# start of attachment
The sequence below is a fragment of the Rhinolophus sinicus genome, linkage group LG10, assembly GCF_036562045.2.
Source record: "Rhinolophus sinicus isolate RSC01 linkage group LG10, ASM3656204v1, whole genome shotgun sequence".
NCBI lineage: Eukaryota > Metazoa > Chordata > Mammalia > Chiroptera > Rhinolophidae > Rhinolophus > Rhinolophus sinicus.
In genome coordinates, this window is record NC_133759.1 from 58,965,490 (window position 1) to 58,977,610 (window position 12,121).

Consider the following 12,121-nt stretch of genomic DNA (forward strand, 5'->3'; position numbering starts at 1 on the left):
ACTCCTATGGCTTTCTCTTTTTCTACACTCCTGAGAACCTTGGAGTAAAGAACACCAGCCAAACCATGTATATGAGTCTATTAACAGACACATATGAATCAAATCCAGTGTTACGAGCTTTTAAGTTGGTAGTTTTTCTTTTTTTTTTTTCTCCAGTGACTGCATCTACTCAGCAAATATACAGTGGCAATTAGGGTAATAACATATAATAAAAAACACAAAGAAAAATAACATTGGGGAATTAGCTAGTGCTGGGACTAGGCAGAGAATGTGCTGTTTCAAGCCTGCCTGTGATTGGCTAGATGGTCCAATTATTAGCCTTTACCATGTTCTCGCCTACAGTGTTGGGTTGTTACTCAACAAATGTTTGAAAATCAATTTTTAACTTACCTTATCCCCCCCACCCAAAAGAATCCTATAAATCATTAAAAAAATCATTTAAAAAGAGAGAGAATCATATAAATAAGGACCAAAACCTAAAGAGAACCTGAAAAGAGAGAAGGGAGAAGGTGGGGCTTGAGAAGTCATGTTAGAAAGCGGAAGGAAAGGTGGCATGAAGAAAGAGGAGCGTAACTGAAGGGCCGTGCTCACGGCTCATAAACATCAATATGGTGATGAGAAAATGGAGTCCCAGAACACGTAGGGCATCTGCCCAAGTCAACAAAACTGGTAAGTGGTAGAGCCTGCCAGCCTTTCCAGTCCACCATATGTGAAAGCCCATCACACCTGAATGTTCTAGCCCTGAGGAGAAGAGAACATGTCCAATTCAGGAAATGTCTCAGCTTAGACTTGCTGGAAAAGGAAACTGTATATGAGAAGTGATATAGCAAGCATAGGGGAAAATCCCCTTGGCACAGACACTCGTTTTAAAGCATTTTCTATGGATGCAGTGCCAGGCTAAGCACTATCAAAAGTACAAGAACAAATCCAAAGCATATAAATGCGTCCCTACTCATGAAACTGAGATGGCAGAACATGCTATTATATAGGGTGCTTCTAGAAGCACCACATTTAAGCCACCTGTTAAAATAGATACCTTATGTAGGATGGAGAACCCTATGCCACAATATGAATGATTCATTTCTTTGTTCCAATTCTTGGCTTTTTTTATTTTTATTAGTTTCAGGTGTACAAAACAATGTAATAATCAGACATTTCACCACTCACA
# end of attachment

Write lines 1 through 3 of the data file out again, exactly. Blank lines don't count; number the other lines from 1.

The sequence below is a fragment of the Rhinolophus sinicus genome, linkage group LG10, assembly GCF_036562045.2.
Source record: "Rhinolophus sinicus isolate RSC01 linkage group LG10, ASM3656204v1, whole genome shotgun sequence".
NCBI lineage: Eukaryota > Metazoa > Chordata > Mammalia > Chiroptera > Rhinolophidae > Rhinolophus > Rhinolophus sinicus.